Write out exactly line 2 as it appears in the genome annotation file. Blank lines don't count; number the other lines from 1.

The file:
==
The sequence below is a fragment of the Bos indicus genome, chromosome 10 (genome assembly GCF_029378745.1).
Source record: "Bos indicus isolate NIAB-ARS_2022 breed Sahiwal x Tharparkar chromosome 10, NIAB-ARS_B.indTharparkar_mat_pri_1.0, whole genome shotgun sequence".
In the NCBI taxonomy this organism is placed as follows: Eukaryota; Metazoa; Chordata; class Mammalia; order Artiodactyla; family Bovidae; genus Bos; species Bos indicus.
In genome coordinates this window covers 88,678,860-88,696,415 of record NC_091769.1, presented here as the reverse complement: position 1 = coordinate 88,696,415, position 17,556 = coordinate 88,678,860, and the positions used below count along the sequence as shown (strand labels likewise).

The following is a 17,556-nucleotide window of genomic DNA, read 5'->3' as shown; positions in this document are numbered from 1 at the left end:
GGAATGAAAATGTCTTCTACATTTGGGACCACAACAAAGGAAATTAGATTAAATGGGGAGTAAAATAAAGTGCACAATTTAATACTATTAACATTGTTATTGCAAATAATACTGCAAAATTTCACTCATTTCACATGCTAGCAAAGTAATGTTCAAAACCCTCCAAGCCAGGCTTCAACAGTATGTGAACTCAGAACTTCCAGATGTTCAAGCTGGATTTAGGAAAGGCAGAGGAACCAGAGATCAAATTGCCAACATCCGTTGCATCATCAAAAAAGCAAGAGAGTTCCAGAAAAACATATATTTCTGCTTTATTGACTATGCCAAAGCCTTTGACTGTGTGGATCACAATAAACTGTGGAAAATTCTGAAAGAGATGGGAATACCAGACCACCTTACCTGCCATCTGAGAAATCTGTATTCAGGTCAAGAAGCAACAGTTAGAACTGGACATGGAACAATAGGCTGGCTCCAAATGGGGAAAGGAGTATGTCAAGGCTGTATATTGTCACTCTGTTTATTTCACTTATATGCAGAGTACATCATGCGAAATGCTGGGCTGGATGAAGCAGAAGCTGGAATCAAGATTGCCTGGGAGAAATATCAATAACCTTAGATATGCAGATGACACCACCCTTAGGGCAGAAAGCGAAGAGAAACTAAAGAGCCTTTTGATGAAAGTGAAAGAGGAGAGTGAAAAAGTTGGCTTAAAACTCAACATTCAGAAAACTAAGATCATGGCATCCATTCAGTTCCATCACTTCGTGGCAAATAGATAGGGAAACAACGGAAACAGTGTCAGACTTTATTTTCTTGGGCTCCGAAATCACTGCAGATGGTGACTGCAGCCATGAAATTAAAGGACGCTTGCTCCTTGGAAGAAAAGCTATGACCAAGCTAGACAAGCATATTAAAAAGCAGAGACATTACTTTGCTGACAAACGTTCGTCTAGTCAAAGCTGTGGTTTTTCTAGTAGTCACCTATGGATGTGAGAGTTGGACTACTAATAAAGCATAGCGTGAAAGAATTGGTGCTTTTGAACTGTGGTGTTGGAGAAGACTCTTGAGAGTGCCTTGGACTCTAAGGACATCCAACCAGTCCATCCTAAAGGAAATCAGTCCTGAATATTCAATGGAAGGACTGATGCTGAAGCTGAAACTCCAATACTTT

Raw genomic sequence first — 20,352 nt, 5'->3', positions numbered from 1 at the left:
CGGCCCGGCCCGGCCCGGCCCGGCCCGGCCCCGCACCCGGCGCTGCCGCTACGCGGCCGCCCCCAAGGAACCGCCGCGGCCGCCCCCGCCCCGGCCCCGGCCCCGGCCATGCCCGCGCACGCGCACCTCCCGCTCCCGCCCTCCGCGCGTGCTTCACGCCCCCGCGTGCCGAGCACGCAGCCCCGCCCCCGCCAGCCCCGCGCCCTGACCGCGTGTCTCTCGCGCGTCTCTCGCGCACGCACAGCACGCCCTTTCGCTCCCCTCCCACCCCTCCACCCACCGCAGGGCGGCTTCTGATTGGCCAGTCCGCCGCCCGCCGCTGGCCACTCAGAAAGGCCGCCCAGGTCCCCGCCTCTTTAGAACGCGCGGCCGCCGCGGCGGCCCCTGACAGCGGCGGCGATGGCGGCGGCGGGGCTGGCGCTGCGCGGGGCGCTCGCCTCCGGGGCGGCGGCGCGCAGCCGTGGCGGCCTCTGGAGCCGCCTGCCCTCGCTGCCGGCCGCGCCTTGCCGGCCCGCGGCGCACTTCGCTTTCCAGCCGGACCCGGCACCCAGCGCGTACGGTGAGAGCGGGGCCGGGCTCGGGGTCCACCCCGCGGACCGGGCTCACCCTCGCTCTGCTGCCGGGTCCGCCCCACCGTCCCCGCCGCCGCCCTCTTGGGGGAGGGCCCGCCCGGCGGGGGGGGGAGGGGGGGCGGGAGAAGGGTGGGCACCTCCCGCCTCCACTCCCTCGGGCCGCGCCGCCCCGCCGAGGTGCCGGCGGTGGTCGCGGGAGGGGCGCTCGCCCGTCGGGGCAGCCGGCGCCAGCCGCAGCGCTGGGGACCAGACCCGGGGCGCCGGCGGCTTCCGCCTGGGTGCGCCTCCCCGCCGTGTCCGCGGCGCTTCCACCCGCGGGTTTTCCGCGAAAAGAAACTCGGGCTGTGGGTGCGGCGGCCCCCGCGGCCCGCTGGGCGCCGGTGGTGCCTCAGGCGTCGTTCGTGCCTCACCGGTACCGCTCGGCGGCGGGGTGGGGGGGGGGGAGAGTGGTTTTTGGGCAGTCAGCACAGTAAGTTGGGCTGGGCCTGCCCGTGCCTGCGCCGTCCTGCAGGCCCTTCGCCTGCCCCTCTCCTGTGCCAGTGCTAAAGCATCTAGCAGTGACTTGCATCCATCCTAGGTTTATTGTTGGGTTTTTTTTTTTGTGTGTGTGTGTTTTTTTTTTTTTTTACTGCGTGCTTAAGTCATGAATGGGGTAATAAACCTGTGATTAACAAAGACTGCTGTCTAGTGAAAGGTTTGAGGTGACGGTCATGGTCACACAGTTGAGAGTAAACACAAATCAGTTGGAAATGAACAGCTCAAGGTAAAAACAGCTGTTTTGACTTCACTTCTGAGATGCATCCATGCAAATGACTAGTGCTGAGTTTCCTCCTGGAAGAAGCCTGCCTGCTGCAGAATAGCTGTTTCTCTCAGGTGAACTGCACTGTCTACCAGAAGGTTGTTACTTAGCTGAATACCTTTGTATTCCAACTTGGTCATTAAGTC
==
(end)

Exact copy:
Source record: "Bos indicus isolate NIAB-ARS_2022 breed Sahiwal x Tharparkar chromosome 10, NIAB-ARS_B.indTharparkar_mat_pri_1.0, whole genome shotgun sequence".